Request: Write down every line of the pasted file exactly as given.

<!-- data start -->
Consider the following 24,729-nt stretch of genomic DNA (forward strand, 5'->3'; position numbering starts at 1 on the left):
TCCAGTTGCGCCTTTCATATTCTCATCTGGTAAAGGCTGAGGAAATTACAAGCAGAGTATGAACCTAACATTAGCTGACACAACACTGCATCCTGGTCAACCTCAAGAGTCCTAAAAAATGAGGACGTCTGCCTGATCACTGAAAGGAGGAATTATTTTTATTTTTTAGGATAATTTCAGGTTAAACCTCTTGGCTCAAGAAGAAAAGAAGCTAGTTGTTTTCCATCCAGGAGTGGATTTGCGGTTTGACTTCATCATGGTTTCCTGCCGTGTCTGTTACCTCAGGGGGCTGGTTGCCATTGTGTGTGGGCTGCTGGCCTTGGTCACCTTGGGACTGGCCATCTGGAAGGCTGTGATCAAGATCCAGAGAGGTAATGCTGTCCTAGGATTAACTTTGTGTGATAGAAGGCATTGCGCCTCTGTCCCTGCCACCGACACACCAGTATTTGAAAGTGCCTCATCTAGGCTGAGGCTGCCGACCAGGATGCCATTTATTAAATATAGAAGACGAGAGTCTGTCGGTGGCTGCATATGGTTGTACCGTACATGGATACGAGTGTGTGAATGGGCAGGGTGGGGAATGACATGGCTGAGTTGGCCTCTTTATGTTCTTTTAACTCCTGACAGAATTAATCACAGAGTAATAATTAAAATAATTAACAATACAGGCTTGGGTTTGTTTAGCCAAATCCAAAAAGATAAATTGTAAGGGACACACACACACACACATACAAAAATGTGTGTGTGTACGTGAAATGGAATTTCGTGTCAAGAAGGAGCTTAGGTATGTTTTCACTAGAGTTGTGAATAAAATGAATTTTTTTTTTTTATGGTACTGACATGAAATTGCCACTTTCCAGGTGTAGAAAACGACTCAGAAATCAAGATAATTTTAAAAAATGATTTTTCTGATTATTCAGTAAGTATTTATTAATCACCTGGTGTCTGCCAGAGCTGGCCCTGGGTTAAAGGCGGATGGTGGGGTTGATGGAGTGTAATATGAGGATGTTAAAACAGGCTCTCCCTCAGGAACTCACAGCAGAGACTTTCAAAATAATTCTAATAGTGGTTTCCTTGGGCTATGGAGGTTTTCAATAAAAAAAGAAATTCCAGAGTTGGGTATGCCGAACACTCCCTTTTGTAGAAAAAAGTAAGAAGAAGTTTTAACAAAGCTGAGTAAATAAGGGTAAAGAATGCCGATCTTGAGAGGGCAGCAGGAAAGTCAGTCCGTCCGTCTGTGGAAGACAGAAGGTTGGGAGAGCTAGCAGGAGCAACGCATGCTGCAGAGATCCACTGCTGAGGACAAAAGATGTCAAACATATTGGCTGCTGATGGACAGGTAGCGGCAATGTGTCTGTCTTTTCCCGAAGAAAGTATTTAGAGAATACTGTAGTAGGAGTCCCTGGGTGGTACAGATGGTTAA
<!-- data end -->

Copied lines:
Consider the following 24,729-nt stretch of genomic DNA (forward strand, 5'->3'; position numbering starts at 1 on the left):
TCCAGTTGCGCCTTTCATATTCTCATCTGGTAAAGGCTGAGGAAATTACAAGCAGAGTATGAACCTAACATTAGCTGACACAACACTGCATCCTGGTCAACCTCAAGAGTCCTAAAAAATGAGGACGTCTGCCTGATCACTGAAAGGAGGAATTATTTTTATTTTTTAGGATAATTTCAGGTTAAACCTCTTGGCTCAAGAAGAAAAGAAGCTAGTTGTTTTCCATCCAGGAGTGGATTTGCGGTTTGACTTCATCATGGTTTCCTGCCGTGTCTGTTACCTCAGGGGGCTGGTTGCCATTGTGTGTGGGCTGCTGGCCTTGGTCACCTTGGGACTGGCCATCTGGAAGGCTGTGATCAAGATCCAGAGAGGTAATGCTGTCCTAGGATTAACTTTGTGTGATAGAAGGCATTGCGCCTCTGTCCCTGCCACCGACACACCAGTATTTGAAAGTGCCTCATCTAGGCTGAGGCTGCCGACCAGGATGCCATTTATTAAATATAGAAGACGAGAGTCTGTCGGTGGCTGCATATGGTTGTACCGTACATGGATACGAGTGTGTGAATGGGCAGGGTGGGGAATGACATGGCTGAGTTGGCCTCTTTATGTTCTTTTAACTCCTGACAGAATTAATCACAGAGTAATAATTAAAATAATTAACAATACAGGCTTGGGTTTGTTTAGCCAAATCCAAAAAGATAAATTGTAAGGGACACACACACACACACATACAAAAATGTGTGTGTGTACGTGAAATGGAATTTCGTGTCAAGAAGGAGCTTAGGTATGTTTTCACTAGAGTTGTGAATAAAATGAATTTTTTTTTTTTATGGTACTGACATGAAATTGCCACTTTCCAGGTGTAGAAAACGACTCAGAAATCAAGATAATTTTAAAAAATGATTTTTCTGATTATTCAGTAAGTATTTATTAATCACCTGGTGTCTGCCAGAGCTGGCCCTGGGTTAAAGGCGGATGGTGGGGTTGATGGAGTGTAATATGAGGATGTTAAAACAGGCTCTCCCTCAGGAACTCACAGCAGAGACTTTCAAAATAATTCTAATAGTGGTTTCCTTGGGCTATGGAGGTTTTCAATAAAAAAAGAAATTCCAGAGTTGGGTATGCCGAACACTCCCTTTTGTAGAAAAAAGTAAGAAGAAGTTTTAACAAAGCTGAGTAAATAAGGGTAAAGAATGCCGATCTTGAGAGGGCAGCAGGAAAGTCAGTCCGTCCGTCTGTGGAAGACAGAAGGTTGGGAGAGCTAGCAGGAGCAACGCATGCTGCAGAGATCCACTGCTGAGGACAAAAGATGTCAAACATATTGGCTGCTGATGGACAGGTAGCGGCAATGTGTCTGTCTTTTCCCGAAGAAAGTATTTAGAGAATACTGTAGTAGGAGTCCCTGGGTGGTACAGATGGTTAA